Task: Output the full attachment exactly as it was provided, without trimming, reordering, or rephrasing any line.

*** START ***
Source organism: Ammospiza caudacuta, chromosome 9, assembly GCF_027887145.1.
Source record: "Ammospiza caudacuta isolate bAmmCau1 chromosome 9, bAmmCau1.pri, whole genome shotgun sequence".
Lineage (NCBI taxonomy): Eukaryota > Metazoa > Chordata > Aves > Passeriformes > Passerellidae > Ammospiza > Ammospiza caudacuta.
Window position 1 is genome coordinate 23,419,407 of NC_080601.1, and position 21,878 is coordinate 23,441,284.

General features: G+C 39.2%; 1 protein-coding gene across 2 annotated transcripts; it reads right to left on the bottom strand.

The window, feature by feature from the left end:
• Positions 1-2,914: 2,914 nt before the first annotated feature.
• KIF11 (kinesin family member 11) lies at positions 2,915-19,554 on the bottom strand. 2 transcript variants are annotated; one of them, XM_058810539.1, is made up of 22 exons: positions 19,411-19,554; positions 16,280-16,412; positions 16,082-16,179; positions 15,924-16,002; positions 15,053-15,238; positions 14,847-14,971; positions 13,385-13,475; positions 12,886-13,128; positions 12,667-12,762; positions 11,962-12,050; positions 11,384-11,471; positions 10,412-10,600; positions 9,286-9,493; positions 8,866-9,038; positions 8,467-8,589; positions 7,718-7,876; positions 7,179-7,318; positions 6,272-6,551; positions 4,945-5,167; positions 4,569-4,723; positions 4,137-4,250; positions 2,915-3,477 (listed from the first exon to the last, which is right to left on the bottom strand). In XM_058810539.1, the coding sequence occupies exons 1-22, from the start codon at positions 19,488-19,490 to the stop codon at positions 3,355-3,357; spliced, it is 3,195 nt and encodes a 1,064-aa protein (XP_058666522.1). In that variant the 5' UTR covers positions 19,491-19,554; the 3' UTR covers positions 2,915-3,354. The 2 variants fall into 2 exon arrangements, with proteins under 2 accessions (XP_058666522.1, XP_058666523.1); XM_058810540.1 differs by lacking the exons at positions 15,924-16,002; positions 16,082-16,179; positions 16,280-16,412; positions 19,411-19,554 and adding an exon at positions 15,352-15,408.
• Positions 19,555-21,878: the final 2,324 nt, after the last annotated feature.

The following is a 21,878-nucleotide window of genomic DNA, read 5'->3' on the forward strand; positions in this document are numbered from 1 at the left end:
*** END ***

Source organism: Ammospiza caudacuta, chromosome 9, assembly GCF_027887145.1.
Source record: "Ammospiza caudacuta isolate bAmmCau1 chromosome 9, bAmmCau1.pri, whole genome shotgun sequence".
Lineage (NCBI taxonomy): Eukaryota > Metazoa > Chordata > Aves > Passeriformes > Passerellidae > Ammospiza > Ammospiza caudacuta.
Window position 1 is genome coordinate 23,419,407 of NC_080601.1, and position 21,878 is coordinate 23,441,284.

General features: G+C 39.2%; 1 protein-coding gene across 2 annotated transcripts; it reads right to left on the bottom strand.

The window, feature by feature from the left end:
• Positions 1-2,914: 2,914 nt before the first annotated feature.
• KIF11 (kinesin family member 11) lies at positions 2,915-19,554 on the bottom strand. 2 transcript variants are annotated; one of them, XM_058810539.1, is made up of 22 exons: positions 19,411-19,554; positions 16,280-16,412; positions 16,082-16,179; positions 15,924-16,002; positions 15,053-15,238; positions 14,847-14,971; positions 13,385-13,475; positions 12,886-13,128; positions 12,667-12,762; positions 11,962-12,050; positions 11,384-11,471; positions 10,412-10,600; positions 9,286-9,493; positions 8,866-9,038; positions 8,467-8,589; positions 7,718-7,876; positions 7,179-7,318; positions 6,272-6,551; positions 4,945-5,167; positions 4,569-4,723; positions 4,137-4,250; positions 2,915-3,477 (listed from the first exon to the last, which is right to left on the bottom strand). In XM_058810539.1, the coding sequence occupies exons 1-22, from the start codon at positions 19,488-19,490 to the stop codon at positions 3,355-3,357; spliced, it is 3,195 nt and encodes a 1,064-aa protein (XP_058666522.1). In that variant the 5' UTR covers positions 19,491-19,554; the 3' UTR covers positions 2,915-3,354. The 2 variants fall into 2 exon arrangements, with proteins under 2 accessions (XP_058666522.1, XP_058666523.1); XM_058810540.1 differs by lacking the exons at positions 15,924-16,002; positions 16,082-16,179; positions 16,280-16,412; positions 19,411-19,554 and adding an exon at positions 15,352-15,408.
• Positions 19,555-21,878: the final 2,324 nt, after the last annotated feature.

The following is a 21,878-nucleotide window of genomic DNA, read 5'->3' on the forward strand; positions in this document are numbered from 1 at the left end: